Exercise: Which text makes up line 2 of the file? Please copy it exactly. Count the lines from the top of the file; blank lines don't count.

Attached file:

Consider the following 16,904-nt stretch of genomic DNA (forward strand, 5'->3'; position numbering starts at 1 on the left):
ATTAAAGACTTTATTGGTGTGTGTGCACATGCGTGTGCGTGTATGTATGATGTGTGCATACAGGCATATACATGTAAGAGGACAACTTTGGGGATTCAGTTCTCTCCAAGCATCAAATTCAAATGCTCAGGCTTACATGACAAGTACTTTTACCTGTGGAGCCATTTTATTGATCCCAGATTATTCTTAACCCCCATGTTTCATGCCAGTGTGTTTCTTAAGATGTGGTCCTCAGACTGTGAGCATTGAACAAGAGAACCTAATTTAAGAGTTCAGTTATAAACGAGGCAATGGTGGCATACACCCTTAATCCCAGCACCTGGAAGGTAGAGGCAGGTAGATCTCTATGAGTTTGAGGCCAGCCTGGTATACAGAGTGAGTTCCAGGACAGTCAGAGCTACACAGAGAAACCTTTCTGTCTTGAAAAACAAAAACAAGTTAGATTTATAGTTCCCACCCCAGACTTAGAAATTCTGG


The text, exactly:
ATTAAAGACTTTATTGGTGTGTGTGCACATGCGTGTGCGTGTATGTATGATGTGTGCATACAGGCATATACATGTAAGAGGACAACTTTGGGGATTCAGTTCTCTCCAAGCATCAAATTCAAATGCTCAGGCTTACATGACAAGTACTTTTACCTGTGGAGCCATTTTATTGATCCCAGATTATTCTTAACCCCCATGTTTCATGCCAGTGTGTTTCTTAAGATGTGGTCCTCAGACTGTGAGCATTGAACAAGAGAACCTAATTTAAGAGTTCAGTTATAAACGAGGCAATGGTGGCATACACCCTTAATCCCAGCACCTGGAAGGTAGAGGCAGGTAGATCTCTATGAGTTTGAGGCCAGCCTGGTATACAGAGTGAGTTCCAGGACAGTCAGAGCTACACAGAGAAACCTTTCTGTCTTGAAAAACAAAAACAAGTTAGATTTATAGTTCCCACCCCAGACTTAGAAATTCTGG